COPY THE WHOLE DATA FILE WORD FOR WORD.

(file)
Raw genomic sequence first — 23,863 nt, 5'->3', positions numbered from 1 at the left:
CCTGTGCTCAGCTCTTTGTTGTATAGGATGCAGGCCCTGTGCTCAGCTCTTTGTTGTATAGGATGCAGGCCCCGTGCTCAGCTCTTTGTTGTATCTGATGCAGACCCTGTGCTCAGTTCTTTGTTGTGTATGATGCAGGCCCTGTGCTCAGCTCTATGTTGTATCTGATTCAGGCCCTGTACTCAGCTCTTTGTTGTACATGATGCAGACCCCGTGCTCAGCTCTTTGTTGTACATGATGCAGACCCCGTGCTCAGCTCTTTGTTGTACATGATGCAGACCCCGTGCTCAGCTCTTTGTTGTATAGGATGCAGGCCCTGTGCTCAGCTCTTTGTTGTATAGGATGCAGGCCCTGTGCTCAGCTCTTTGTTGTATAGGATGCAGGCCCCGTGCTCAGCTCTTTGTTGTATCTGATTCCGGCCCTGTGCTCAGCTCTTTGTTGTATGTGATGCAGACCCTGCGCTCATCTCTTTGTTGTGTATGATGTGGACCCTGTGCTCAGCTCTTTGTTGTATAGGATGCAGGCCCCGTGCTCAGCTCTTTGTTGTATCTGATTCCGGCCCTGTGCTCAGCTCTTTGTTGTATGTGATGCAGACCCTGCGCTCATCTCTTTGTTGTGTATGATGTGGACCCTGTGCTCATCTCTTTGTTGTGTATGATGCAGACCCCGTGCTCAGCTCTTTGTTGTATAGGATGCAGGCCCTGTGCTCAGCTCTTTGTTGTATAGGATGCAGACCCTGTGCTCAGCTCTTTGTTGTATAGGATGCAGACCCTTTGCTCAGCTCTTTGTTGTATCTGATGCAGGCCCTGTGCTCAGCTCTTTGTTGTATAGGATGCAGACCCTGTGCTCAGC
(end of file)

Raw genomic sequence first — 23,863 nt, 5'->3', positions numbered from 1 at the left:
CCTGTGCTCAGCTCTTTGTTGTATAGGATGCAGGCCCTGTGCTCAGCTCTTTGTTGTATAGGATGCAGGCCCCGTGCTCAGCTCTTTGTTGTATCTGATGCAGACCCTGTGCTCAGTTCTTTGTTGTGTATGATGCAGGCCCTGTGCTCAGCTCTATGTTGTATCTGATTCAGGCCCTGTACTCAGCTCTTTGTTGTACATGATGCAGACCCCGTGCTCAGCTCTTTGTTGTACATGATGCAGACCCCGTGCTCAGCTCTTTGTTGTACATGATGCAGACCCCGTGCTCAGCTCTTTGTTGTATAGGATGCAGGCCCTGTGCTCAGCTCTTTGTTGTATAGGATGCAGGCCCTGTGCTCAGCTCTTTGTTGTATAGGATGCAGGCCCCGTGCTCAGCTCTTTGTTGTATCTGATTCCGGCCCTGTGCTCAGCTCTTTGTTGTATGTGATGCAGACCCTGCGCTCATCTCTTTGTTGTGTATGATGTGGACCCTGTGCTCAGCTCTTTGTTGTATAGGATGCAGGCCCCGTGCTCAGCTCTTTGTTGTATCTGATTCCGGCCCTGTGCTCAGCTCTTTGTTGTATGTGATGCAGACCCTGCGCTCATCTCTTTGTTGTGTATGATGTGGACCCTGTGCTCATCTCTTTGTTGTGTATGATGCAGACCCCGTGCTCAGCTCTTTGTTGTATAGGATGCAGGCCCTGTGCTCAGCTCTTTGTTGTATAGGATGCAGACCCTGTGCTCAGCTCTTTGTTGTATAGGATGCAGACCCTTTGCTCAGCTCTTTGTTGTATCTGATGCAGGCCCTGTGCTCAGCTCTTTGTTGTATAGGATGCAGACCCTGTGCTCAGC